Location: Hottentots Bay +5km
Total Distance: 1250km
Our progress today was always going to be dependent on the tides. There were three sections where we could only get through during low tide because the waves would surge right up to the sand dunes, sometimes causing sand to slip into the water.
We set off just as it was getting light at 7.40am to try to get as much done before high tide which was around midday. In behind the Saddle Hill South headland, we followed a string of sand ridges and I was able to enjoy cycling over the more coherent sand in the cool of the morning. As the sun was low on the horizon, the light was superb.
Then it was back toward the beach, meandering through low dunes and a messy obstacle course of coastal vegetation. In the morning there were three rocky headlands where I had to scramble with my bike over the rocks – often very awkward with an over-sized bike, cleated mountain biking shoes that are like walking on planks of wood and slippery, wet rocks. Traversing the sand to avoid the headlands (the only way for vehicles) required exceptional driving skills by Simon and Elago.
By late morning, the surging tidal waters cut off the beach corridor and it became too soft and dangerous for the vehicles and me to get through. We found a small protected bay just south of Black Rock headland and waited for three and a half hours for the tide to recede sufficiently.
The final tide-dependent five kilometres to Hottentots Bay was brutally soft and really challenging work. On the way there were several small bays where tidal lakes had formed from the tidal overspill. Studded through these enclaves were many old rusting crayfish traps. Hottentots Bay once had a crayfish processing factory (marketed as Luderitz Rock Lobsters).
All along these beaches, especially in the rocky parts of the south, I would find the shells of crayfish (lobsters in the US) washed up. Shellfish are abundant; I have been crunching my way over sands covered in mussel shells and all sorts of white shells. Kelp is washed up everywhere too, some the size of small trees!
At the head of Hottentots Bay, we entered vast mudflats. I appreciated 5km of flat, solid mud surface, apart from the usual nagging headwind. Simon knew of an idyllic, well-protected camp spot about a kilometre out of the way, nestled on the edge of a small mudflat at the base of a huge granite rock, enclosed in a ring of high sand dunes.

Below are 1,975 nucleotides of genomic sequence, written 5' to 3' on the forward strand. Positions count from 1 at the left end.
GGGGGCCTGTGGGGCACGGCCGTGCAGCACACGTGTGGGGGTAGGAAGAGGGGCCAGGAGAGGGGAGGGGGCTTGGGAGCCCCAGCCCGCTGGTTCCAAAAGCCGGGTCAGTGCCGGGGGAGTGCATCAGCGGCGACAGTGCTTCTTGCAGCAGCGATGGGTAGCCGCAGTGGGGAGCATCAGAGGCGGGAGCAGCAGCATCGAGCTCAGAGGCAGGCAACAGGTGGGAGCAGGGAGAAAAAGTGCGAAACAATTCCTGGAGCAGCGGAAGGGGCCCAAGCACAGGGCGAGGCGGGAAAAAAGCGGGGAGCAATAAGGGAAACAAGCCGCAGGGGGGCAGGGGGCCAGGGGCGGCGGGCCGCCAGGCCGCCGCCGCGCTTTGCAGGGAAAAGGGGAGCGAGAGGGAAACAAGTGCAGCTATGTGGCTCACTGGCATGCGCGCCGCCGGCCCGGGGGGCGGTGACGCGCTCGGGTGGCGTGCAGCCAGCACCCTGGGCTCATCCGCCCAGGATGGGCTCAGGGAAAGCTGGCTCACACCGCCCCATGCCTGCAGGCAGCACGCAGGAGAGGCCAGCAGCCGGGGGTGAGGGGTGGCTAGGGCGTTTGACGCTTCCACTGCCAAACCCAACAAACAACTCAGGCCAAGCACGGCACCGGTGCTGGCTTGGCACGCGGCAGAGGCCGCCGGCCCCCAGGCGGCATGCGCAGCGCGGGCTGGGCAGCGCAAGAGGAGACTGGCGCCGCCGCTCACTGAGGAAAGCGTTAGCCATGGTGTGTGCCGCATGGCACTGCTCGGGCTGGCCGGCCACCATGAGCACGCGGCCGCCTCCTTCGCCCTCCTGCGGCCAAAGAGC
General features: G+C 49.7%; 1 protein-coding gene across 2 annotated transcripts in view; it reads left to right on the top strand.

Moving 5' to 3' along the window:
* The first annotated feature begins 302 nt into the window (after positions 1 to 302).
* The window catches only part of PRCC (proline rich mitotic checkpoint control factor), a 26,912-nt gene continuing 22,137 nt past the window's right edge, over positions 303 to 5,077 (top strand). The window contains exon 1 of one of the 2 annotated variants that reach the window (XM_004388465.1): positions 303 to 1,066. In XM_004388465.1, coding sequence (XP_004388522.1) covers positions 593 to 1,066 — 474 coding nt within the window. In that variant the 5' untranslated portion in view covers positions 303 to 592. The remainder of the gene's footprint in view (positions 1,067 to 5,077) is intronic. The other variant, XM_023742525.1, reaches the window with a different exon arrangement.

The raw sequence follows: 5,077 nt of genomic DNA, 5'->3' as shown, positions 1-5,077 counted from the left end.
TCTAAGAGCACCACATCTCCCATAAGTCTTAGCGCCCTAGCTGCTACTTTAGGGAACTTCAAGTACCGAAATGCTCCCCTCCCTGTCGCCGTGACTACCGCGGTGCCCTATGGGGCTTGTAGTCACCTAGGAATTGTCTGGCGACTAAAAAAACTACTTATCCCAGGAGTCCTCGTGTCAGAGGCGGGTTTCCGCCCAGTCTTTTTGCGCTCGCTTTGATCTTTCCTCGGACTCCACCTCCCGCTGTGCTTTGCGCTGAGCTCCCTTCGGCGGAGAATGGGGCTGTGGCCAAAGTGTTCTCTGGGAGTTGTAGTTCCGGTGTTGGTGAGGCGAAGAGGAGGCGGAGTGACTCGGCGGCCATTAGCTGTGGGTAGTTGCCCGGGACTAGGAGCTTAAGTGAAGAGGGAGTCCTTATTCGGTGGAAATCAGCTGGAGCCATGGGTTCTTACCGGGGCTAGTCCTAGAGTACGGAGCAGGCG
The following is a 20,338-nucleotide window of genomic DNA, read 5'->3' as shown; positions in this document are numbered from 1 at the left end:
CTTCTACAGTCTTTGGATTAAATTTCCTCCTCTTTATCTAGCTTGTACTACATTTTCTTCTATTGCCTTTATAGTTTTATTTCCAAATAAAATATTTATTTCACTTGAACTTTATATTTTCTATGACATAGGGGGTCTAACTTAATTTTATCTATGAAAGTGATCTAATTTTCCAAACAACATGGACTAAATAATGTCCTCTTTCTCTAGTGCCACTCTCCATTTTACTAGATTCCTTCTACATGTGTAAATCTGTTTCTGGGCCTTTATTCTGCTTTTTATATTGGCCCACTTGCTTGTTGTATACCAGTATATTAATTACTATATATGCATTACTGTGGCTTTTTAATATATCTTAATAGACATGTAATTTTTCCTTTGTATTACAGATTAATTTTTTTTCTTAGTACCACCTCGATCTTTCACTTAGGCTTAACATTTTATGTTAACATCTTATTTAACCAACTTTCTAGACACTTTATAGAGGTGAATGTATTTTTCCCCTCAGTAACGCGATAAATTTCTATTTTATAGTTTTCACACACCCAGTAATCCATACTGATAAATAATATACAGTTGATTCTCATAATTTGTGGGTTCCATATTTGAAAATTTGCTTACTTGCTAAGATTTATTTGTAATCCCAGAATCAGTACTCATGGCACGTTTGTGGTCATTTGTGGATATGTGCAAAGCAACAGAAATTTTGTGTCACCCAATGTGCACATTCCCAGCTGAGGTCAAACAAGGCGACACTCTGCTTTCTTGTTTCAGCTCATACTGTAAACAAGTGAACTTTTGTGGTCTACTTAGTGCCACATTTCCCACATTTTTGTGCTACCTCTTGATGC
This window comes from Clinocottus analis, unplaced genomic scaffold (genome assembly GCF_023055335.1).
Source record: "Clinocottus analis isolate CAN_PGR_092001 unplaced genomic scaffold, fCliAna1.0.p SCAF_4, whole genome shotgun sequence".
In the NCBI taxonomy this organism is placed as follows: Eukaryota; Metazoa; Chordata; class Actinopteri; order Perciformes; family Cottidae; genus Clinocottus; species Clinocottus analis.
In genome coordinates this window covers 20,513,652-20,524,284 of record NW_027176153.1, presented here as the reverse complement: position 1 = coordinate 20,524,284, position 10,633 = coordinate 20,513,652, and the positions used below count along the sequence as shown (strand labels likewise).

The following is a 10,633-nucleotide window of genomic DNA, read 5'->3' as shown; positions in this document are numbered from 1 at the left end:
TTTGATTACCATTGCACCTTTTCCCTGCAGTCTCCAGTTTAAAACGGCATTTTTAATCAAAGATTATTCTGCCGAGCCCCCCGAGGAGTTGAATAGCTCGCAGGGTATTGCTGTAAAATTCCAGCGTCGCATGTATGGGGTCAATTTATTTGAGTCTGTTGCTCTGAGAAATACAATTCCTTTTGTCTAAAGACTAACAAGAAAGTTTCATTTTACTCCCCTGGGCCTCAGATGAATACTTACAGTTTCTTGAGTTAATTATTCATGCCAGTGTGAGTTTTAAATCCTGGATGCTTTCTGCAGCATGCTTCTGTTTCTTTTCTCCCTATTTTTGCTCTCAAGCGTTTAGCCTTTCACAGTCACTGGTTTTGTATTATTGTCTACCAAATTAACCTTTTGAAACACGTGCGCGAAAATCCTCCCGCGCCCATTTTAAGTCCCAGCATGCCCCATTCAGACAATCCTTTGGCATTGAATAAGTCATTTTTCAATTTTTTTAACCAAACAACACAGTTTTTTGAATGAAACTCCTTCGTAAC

Hottentots Bay +5km to Luderitz
Total distance: 1315km
This was my eleventh intense day in a row and I was really determined to reach Luderitz and the end of this section. I knew it was going to be a full day, so I was pleased that the weather Gods were kind – no significant headwind.
Back on to the long mudflat, I enjoyed pedal at 15km an hour over a firm, though often rough mud and salt track, sand dunes to my left, Hottentots Peninsula to my right.
After about 15km, at the end of the pan, we had to skirt the mudflat, cycling between the soft beach sand and the now spongy rough pan. This was extremely wearing on tired legs. I spotted a beautiful large gemsbok (oryx) on the plain).
We were heading directly back to the beach where, from a long way back could see the wreck of a container ship, the Frotamerica. In 2008 the ship was being towed from Brazil to India to be scrapped, but while in Luderitz harbour, in a wild storm, the ship broke from its mooring and eventually drifted to its current location.
On our arrival we were surprised to meet four employees of an Indian ship salvage company that had been given the contract by the Namibian Government to remove the ship and salvage it for scrap. They explained that they first had to make the vessel environmentally safe; removing the oil that had threatened to leak and destroy the coast, asbestos and rust. The strategy will be to winch the hulk on to the shore, carve it up and transport it back to India. It’s a massive job.
From the Frotamerica wreck, I pedalled along the beach, but as the tide was rising fast, Simon thought the best strategy was to drive back to the encroaching high dunes. We were to meet at a point that they could access 6km further along. Soon after that, we all had to ascend the dunes to avoid the rocky headlands and cliffs. This was serious work for my tired body. The sand was particularly fluid in the heat of the day, and as the dunes ran on diagonal lines with the shore, I often found myself trying to ride across the steep slopes that I could not effectively grip. My back wheel would slip, then my front wheel (in AWD) would engage but I could not pull the bike back into a line. All this meant more walking than usual and a lot of frustration. It was 2pm and I was still 35km from Luderitz.
Simon led us through a very challenging 10km before the sand phased into a very fine gravel surface, kind of coating the sand. Following the ridges, I could do much better. After 40km I could see the wind turbines and the town of Luderitz. That gave me real heart – nothing was going to stop me from reaching the town that evening.
After about 50km we picked up a soft, sandy track – easy for the vehicles, but for me, this was a torturous surface. There is always a sting in the tail. The heavy vehicles turn the tracks into loose sand that I could not grip. It was a long, slow grind through a diamond mining area to finally reach Agate Beach. From there we hit a salt road, climbing a rocky hill, passing three wind turbines and down into the town.
Made it! I was very pleased with myself and the team. This was the most challenging part of the journey and we had kept to my time frame, in fact, we are still ahead of schedule. I had allowed 50km a day but added three contingency days in the likely case that it took longer. It has taken 11 days for the 565km from Swakopmund.